Go to the dogs
California is hot. Then cold. Then hot. Cold. Nothing that happened the day before can prepare you for the next. I’ve taken to wearing my swimsuit under my parka.
I’ve been back for 2 months. I felt a tug, or more like I was thrown overboard after attaching my anchor to a speeding boat passing by on its way to refuel and somehow landed here.
Americans are nice. So nice. And they’re everywhere here in America.
I’ve often told people abroad, when faced with not-so-nice comments about my birth country, to think of Americans like puppies. We’re new, young, inexperienced. We can be awfully cute and really like to play. Okay, so sometimes we pee on your rug, but if you just scratch us behind our ears you’ll see our foot stomp as pure ecstasy crosses over our face, and really all we want to do is ride really fast with our heads out the window, panting.
I didn’t expect the refitting to be so awkward. My summers in NY were a homecoming, yet I knew they were a short stop on a u-turn back. This California detour will be a little longer and I find my head doesn’t fit out the window so easily anymore. It’s thicker with the things I’ve seen, the difference I have tasted, so instead of the ride blowing back my ears, I remain in the passenger seat watchful, even as the air feels lovely.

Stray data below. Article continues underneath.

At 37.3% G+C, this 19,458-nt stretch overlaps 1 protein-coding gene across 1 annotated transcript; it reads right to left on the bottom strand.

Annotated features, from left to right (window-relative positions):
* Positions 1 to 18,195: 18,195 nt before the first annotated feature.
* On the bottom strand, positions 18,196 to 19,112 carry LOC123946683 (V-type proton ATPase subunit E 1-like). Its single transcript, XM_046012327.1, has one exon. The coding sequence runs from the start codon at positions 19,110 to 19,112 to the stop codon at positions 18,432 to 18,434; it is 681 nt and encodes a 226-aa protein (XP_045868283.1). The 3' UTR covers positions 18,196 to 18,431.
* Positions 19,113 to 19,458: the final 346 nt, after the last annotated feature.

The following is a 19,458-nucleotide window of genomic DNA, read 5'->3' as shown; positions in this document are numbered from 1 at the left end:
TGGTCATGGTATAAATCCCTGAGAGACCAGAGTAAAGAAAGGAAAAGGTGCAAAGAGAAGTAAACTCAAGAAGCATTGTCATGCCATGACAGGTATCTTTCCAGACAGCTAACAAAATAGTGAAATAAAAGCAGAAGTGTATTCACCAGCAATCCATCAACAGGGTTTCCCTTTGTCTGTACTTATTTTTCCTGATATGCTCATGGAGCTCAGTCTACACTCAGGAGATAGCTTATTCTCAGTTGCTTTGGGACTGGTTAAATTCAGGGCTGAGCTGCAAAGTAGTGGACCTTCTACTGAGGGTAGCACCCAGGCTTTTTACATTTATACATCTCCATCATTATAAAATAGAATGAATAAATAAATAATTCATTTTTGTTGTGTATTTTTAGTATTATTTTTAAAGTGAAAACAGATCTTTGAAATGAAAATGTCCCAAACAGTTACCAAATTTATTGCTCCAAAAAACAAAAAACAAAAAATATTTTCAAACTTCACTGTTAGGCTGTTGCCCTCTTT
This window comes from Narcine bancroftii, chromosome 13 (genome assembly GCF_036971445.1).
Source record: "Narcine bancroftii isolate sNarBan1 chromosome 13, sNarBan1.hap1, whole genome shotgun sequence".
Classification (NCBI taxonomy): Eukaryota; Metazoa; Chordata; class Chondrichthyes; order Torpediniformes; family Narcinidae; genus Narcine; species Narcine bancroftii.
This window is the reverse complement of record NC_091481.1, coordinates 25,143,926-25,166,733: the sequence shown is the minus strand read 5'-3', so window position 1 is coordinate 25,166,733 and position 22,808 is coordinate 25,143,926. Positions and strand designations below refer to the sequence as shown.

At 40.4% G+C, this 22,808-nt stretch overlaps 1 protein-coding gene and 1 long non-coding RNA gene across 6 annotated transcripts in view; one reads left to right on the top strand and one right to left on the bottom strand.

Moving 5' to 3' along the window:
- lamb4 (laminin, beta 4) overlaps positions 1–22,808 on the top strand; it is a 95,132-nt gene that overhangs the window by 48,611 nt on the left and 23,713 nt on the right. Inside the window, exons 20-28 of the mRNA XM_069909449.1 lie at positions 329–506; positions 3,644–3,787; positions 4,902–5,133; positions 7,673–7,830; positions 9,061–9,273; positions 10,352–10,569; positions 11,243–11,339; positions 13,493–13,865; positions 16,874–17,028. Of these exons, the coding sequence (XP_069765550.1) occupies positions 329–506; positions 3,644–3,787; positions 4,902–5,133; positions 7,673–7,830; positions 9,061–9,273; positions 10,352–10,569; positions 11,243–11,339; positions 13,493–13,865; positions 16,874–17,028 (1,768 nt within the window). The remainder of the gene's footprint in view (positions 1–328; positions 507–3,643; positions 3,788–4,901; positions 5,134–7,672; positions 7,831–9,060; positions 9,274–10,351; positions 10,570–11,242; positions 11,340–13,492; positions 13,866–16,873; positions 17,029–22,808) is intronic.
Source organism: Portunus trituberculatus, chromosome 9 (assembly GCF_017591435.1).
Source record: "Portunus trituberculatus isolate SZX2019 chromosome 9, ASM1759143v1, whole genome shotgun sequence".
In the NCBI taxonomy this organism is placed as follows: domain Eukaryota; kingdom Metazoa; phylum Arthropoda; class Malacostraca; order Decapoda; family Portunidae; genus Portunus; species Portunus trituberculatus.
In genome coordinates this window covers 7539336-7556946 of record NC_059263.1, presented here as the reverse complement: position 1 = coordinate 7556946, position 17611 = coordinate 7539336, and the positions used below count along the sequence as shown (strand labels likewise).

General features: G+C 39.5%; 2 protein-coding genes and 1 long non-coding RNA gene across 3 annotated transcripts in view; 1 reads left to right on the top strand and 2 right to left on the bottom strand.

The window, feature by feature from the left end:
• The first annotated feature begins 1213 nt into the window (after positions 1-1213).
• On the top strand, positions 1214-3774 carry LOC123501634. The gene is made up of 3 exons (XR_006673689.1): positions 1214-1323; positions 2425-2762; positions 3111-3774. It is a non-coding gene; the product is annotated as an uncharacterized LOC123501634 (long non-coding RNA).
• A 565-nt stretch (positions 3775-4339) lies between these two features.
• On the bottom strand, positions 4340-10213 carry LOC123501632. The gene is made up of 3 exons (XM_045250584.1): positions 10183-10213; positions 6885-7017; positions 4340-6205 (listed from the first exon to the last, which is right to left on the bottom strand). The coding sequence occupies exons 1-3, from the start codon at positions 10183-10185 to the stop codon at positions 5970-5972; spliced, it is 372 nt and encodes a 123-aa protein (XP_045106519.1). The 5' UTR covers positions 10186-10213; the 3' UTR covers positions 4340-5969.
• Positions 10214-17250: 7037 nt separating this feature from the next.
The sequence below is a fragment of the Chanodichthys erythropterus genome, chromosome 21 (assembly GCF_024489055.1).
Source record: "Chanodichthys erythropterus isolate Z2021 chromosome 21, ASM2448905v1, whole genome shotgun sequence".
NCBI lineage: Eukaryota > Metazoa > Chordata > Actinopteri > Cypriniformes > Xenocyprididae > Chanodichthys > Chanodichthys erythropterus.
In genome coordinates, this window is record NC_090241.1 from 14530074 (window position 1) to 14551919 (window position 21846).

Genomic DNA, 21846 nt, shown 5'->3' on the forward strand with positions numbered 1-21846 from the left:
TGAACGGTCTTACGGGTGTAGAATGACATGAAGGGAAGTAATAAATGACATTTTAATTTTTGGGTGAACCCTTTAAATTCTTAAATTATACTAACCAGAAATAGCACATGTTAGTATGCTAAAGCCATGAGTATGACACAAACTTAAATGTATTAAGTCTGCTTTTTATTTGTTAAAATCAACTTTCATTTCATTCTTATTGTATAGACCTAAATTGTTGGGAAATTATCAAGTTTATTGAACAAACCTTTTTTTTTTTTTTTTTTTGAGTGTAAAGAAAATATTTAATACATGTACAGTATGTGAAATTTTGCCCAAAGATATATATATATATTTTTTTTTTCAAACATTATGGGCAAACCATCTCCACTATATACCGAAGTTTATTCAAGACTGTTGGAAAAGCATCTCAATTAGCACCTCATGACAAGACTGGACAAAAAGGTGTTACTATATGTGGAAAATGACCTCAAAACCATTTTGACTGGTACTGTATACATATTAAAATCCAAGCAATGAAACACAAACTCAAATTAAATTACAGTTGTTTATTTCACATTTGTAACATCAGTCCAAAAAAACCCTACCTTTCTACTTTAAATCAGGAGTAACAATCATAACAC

Being an ex-pat is hard. You live alone, isolated from comfort, but it stretches you like silly putty and you start to be able to press against anything and find its image somewhere in the shallows. The more you stretch, the softer you become, reflecting even more, perhaps something now stuck deep within.
I am happy I am back for a while. But it doesn’t feel like a full stop. It doesn’t really feel like home anymore in a weird way. Just another adventure to be had along the road.